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A Serious and Overlooked Consequence of Dropping Out of College

By Maurie Backman – Updated Feb 3, 2020 at 5:14PM

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Not having a degree can make finding a job harder -- but that's not all.

Not everyone who begins college walks away with a degree. You might start off at a decent school with smart professors, only to realize early on that the line of work you want to pursue doesn't require a degree. Or, you might have a medical condition that makes college too challenging to handle, or encounter personal or family issues that force you to abandon your studies midway through.

But while there are many reasons for failing to come away with a degree in hand, there are also consequences. Not finishing your studies could result in a scenario where it's hard to find a job, or a well-paying one. And that's not the only problem. You may also be more likely to struggle to repay the student loans you took out while you were in school. 

A young man working in a dark office looking stressed in front of his computer.

Image source: Getty Images

The problem with dropping out of college

Many students who finish college struggle to pay off their student debt, so much so that they reach the point of default. But while anyone with outstanding loans risks that fate, the default rate among student debt holders who didn't complete a degree is three times as high as the rate for borrowers who did finish up their studies.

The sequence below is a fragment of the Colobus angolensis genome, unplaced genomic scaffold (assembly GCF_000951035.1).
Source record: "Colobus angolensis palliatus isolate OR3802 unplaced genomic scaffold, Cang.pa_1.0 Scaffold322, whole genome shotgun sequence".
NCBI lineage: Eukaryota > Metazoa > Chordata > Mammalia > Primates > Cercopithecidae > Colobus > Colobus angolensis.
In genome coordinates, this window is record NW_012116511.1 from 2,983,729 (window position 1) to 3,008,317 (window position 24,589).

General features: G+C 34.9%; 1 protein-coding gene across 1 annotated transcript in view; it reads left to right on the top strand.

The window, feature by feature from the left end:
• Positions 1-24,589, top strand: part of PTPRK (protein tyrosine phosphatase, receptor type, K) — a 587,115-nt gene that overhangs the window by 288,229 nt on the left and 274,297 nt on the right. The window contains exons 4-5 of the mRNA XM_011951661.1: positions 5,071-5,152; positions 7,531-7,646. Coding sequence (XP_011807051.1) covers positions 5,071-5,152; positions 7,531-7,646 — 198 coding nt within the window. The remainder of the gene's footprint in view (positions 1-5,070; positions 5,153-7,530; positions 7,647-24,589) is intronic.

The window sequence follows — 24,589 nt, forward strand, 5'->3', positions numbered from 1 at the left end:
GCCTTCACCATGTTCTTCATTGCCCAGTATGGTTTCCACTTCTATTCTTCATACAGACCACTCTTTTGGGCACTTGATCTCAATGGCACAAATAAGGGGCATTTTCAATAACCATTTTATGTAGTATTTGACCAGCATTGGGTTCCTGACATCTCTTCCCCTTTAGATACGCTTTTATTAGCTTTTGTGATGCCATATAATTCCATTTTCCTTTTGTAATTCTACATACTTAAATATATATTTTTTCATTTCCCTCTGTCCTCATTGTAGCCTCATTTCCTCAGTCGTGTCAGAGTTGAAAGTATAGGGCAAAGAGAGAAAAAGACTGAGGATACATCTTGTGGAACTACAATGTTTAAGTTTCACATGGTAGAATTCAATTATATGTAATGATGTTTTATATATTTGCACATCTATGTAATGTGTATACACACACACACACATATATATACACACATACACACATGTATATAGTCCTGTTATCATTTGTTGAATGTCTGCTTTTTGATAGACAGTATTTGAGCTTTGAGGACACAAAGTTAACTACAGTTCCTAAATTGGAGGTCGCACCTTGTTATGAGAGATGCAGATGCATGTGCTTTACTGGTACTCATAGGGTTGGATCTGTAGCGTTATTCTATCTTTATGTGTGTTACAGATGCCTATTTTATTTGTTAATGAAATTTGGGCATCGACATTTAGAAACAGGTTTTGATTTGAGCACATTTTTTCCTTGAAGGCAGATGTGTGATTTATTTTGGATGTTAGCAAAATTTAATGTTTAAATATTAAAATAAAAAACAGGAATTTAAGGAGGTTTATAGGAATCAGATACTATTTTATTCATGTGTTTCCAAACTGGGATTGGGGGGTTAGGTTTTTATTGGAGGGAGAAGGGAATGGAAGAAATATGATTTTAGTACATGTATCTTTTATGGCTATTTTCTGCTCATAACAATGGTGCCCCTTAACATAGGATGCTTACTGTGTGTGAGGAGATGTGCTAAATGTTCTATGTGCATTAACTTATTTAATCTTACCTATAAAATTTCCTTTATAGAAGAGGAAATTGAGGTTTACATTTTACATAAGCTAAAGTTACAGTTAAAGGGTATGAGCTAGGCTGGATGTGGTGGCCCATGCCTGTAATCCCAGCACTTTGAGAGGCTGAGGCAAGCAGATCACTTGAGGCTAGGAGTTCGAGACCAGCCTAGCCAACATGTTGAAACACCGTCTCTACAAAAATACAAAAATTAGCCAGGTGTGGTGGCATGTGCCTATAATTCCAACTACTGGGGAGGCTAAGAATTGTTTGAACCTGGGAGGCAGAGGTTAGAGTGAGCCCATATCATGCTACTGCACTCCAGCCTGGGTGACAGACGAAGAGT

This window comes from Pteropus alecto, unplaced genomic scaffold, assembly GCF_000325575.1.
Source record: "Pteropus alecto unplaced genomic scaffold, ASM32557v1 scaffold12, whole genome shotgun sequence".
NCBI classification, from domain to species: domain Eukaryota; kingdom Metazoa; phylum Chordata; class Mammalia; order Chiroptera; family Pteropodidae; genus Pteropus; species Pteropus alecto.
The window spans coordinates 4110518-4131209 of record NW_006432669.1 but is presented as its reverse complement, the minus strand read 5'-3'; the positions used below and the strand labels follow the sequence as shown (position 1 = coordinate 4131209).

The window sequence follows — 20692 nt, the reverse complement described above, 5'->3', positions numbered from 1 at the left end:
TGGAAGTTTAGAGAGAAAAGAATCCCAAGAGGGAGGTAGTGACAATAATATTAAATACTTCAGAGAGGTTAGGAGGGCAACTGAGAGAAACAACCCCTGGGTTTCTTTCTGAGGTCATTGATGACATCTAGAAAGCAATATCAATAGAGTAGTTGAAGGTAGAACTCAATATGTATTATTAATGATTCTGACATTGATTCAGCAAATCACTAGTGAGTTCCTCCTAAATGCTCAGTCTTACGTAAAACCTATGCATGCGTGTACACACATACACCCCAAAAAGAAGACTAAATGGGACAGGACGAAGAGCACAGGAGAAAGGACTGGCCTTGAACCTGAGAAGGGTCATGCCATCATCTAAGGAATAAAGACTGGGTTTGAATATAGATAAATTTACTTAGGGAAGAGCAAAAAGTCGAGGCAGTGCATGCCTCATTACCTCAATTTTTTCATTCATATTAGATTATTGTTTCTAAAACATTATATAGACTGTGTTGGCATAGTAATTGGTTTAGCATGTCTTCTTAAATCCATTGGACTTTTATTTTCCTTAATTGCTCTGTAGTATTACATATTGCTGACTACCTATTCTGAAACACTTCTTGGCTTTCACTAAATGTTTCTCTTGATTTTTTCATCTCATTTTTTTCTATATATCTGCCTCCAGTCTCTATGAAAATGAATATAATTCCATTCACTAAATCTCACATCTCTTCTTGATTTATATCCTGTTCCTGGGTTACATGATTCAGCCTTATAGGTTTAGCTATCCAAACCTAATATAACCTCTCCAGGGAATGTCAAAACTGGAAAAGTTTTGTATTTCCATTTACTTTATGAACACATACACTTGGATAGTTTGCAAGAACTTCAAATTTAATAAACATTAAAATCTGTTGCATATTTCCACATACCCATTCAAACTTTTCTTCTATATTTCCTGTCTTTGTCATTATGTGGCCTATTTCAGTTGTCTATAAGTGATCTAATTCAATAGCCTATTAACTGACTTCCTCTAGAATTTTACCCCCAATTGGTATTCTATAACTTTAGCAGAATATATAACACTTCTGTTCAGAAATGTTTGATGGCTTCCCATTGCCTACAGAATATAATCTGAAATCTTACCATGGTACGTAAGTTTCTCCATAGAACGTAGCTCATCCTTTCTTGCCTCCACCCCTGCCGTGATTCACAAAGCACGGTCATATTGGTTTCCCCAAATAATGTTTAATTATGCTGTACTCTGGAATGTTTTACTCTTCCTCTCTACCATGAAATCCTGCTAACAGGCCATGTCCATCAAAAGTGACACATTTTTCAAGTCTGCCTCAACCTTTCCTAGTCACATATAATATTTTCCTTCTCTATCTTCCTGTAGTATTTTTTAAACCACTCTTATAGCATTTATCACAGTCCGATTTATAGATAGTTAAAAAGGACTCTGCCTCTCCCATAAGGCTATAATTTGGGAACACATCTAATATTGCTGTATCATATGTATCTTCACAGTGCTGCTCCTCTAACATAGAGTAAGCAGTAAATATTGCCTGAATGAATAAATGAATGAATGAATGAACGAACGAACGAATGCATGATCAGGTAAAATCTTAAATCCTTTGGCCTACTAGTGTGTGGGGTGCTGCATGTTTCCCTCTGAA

The reason? Those without degrees often struggle to earn a decent wage. And without a solid income, paying off that debt can be difficult to impossible. 

In 2015, college graduates, on average, earned 56% more than those with high school diplomas alone, according to the Economic Policy Institute. That's a sizable gap. And while federal student loans do allow borrowers to apply for income-driven repayment plans, where their monthly loan payments are recalculated as a small percentage of their income, even that could prove burdensome for low wage-earners. Plus, not all student loans are federal in nature. Private loans don't offer official income-driven repayment plans, so those in that camp may be more likely to default on their debt.

Defaulting has consequences

Defaulting on student debt is something borrowers should avoid doing at all costs. For one thing, if you default, it could damage your credit score, making it difficult to borrow money when you need to. Furthermore, when you default on either federal or private student loans, your lender could start garnishing your wages. And when you're a low earner to begin with, that can make for a dire financial situation. 

A better bet? Do everything in your power to avoid defaulting. If you're holding federal student loans, get on an income-based repayment plan, or apply to defer your loan payments for a period of time if money is unbearably tight. If you borrowed privately, reach out to your lender and try negotiating your repayment terms. That could mean asking for a lower monthly payment or even requesting to defer payments for a few months until you're able to get back on your feet.

Though the possibility of student debt default exists even when you finish college, if you drop out midway through, be aware of the added risk involved -- and do everything in your power to avoid going too long without making a loan payment.


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